Trains have started running on the Cumbrian Coast line again after three consecutive storms forced the railway to close earlier this year.
In just 11 weeks, we completed repairs between Whitehaven and Workington, including replacing the bridge and the damaged underpass beneath the railway, strengthening the sea wall and re-laying the track.
Here are seven things we encountered along the way…
1 – Reopening the line was a challenge from the start
This was an emergency project so there was no time for pre-planning. To put this into context, we plan many of our big engineering projects – like the ones we carry out over bank holidays – up to five years in advance.
2 – The damage was worse than we first thought
After the storms, inspections at Parton found huge waves and gales had caused cracks to appear in a railway bridge.
Repair work had already started when we discovered the damage to the bridge – and the sea wall – was worse than we had thought. This meant we had to completely replace the bridge to make the railway safe again.
Inspecting the bridge at Parton… and completely replacing it
3 – Quick turnaround
Reopening the line after just 11 weeks despite the unique challenges involved makes this project one of our most impressive repair jobs in recent years. The huge repairs to Dawlish in Devon in 2014 were only three weeks shorter.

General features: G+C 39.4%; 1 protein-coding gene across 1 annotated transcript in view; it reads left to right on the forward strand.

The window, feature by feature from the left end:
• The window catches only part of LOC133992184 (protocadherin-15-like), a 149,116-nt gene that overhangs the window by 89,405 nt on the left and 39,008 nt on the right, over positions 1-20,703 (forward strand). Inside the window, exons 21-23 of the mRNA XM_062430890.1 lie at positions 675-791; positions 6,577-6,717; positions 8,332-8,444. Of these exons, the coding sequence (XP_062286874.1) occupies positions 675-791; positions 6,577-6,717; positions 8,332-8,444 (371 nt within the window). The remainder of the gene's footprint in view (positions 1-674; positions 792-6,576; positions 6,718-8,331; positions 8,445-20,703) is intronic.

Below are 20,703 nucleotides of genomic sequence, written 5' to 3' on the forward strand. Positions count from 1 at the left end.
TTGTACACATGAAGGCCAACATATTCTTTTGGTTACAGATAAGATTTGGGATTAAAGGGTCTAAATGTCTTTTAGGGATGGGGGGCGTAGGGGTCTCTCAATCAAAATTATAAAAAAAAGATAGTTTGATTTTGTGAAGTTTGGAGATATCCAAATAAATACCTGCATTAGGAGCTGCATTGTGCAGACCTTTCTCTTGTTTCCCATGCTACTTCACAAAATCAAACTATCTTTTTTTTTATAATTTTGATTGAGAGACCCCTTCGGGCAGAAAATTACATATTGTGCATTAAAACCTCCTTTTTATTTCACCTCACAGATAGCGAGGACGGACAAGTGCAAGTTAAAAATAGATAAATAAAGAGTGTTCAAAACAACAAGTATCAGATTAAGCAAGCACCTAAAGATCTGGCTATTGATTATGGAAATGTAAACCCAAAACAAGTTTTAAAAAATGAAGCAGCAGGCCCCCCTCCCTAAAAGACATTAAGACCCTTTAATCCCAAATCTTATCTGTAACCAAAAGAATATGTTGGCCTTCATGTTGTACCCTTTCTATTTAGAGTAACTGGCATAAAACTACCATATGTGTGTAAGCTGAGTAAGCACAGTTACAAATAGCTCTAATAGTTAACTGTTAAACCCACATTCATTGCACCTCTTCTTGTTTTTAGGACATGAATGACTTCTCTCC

4 – Below budget… while minimising disruption to passengers
We completed the Cumbrian Coast line project below budget while also reducing disruption to passengers. How? Largely by wrapping two projects into one.
We had already planned to reinforce the rock armour protecting this stretch of railway before the storms hit in March. When the severe weather closed the line unexpectedly, we brought forward our plans scheduled for later this year to coincide with the repairs.
Our team installed more than 36,000 tonnes of rock armour to protect the exposed section of coastal railway and help provide more reliable journeys in the future. We also agreed to extend the sea defence by 200 meters without additional cost or extension to the programme.
Later in June, we will further improve the railway with track renewals at Eskmeals, near Ravenglass for Eskdale station.
5 – It was a difficult site:
The weather was kind to us during the repairs but we still had to consider the tide. To work safely, we imported about 6,000 tons of rock armour and protected the area by building a breaker. This would protect the railway and our people, and leave enough room for us to work.
6 – Coronavirus forced us back to the drawing board:
Changing our usual working patterns to ensure social distancing for our team wasn’t the only issue thrown up by the coronavirus pandemic.
Sudden supply problems meant we had to change an important design. We had aimed to install a pre-cast box culvert (which drains away water) and pre-cast modular wall to act as a gravity wall shutter (to protect us from back drafts) while we rebuilt the sea wall.
It was a great idea but we soon found suppliers of the precast components had limited stock and then had to close when the lockdown began. Instead, our in-house engineers made changes, including moving the culvert 1.5m to the north to align it better with the road.
7 – Working with the community
Having a good relationship with residents is especially important during a big project like this; we needed to speak with several people living near the railway to agree access to the structure.
We found a rising water main and sewer through the access path and got permission to travel over it with heavy equipment including concrete pumps.